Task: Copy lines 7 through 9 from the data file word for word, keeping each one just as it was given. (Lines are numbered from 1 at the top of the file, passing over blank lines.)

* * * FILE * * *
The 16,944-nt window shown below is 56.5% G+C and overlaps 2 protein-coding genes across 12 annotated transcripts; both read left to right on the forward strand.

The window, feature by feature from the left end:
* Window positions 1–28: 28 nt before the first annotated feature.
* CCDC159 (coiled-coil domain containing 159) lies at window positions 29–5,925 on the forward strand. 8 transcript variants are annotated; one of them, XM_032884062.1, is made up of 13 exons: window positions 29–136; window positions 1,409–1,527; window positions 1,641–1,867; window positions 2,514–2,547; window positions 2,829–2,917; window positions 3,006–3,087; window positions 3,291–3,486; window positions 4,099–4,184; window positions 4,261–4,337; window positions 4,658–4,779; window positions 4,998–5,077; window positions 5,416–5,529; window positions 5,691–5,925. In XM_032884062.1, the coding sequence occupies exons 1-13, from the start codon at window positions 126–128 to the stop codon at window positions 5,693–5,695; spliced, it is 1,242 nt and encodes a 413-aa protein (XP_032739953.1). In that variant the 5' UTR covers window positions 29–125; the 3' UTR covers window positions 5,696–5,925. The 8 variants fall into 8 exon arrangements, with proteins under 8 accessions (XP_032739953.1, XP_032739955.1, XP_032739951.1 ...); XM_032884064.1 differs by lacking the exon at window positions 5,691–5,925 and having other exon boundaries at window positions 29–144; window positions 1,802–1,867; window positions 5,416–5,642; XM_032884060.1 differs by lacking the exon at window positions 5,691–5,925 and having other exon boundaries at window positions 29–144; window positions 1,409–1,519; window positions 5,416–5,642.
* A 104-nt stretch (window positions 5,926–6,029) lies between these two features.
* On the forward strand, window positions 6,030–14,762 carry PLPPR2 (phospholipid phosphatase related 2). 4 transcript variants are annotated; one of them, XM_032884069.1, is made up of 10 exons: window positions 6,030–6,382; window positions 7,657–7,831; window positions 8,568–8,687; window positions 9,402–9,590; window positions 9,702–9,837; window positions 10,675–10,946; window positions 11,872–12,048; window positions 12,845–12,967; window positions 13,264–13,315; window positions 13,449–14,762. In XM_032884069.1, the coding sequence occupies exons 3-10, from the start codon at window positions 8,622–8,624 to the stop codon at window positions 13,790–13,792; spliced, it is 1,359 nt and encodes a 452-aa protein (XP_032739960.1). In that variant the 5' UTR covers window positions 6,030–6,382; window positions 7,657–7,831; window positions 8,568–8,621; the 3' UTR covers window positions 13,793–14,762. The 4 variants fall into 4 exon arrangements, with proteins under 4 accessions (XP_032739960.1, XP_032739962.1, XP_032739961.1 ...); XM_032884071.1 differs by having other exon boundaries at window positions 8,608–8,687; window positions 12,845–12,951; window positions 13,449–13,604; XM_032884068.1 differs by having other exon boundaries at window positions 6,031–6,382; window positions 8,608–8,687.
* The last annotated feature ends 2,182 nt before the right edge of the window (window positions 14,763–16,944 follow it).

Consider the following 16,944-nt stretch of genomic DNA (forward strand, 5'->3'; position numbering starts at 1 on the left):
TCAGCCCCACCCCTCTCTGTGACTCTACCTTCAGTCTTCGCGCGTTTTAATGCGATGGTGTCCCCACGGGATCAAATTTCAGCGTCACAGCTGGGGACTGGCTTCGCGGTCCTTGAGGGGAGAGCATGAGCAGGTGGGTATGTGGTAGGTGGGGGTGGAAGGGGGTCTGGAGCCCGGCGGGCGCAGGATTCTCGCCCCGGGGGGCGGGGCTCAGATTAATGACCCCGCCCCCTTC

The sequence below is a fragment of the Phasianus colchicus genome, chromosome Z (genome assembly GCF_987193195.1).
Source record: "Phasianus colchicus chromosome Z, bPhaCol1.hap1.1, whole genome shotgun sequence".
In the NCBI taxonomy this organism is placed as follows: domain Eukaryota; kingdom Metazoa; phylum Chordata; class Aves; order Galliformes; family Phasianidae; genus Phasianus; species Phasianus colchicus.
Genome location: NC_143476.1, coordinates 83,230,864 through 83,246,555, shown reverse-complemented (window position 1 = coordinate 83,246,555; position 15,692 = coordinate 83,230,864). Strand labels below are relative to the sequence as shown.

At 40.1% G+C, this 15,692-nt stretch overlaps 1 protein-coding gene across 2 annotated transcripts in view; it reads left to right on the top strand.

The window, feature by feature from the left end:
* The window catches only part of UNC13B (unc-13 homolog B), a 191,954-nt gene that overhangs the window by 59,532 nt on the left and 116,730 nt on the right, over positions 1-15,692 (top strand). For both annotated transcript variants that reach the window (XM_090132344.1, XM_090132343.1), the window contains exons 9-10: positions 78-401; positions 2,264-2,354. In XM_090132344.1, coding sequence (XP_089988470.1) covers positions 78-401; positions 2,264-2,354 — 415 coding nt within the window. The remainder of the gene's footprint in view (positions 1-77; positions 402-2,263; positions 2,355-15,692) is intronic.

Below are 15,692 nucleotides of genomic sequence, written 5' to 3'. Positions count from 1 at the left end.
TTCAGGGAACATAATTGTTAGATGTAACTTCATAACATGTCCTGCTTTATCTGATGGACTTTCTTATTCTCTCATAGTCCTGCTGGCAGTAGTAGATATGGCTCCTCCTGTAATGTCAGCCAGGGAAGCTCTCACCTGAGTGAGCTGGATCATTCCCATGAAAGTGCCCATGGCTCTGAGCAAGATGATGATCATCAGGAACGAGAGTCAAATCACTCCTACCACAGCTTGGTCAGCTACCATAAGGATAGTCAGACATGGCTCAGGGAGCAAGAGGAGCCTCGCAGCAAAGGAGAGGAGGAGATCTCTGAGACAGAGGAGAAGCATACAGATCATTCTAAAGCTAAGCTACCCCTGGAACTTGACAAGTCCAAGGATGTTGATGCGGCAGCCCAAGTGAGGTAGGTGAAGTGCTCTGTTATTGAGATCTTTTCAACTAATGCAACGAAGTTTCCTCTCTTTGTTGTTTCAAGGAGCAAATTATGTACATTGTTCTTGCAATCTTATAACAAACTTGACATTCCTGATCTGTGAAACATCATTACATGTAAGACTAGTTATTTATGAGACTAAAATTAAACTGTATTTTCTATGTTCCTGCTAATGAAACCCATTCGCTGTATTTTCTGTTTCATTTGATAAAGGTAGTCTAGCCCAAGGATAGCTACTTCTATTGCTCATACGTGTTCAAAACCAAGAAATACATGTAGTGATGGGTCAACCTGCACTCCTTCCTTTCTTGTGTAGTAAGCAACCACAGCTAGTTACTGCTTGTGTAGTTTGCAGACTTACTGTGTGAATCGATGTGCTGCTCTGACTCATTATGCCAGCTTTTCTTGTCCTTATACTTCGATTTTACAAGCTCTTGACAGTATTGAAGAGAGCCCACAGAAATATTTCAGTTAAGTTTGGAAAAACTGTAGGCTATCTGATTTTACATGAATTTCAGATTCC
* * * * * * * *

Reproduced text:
* The last annotated feature ends 2,182 nt before the right edge of the window (window positions 14,763–16,944 follow it).

Consider the following 16,944-nt stretch of genomic DNA (forward strand, 5'->3'; position numbering starts at 1 on the left):
TCAGCCCCACCCCTCTCTGTGACTCTACCTTCAGTCTTCGCGCGTTTTAATGCGATGGTGTCCCCACGGGATCAAATTTCAGCGTCACAGCTGGGGACTGGCTTCGCGGTCCTTGAGGGGAGAGCATGAGCAGGTGGGTATGTGGTAGGTGGGGGTGGAAGGGGGTCTGGAGCCCGGCGGGCGCAGGATTCTCGCCCCGGGGGGCGGGGCTCAGATTAATGACCCCGCCCCCTTC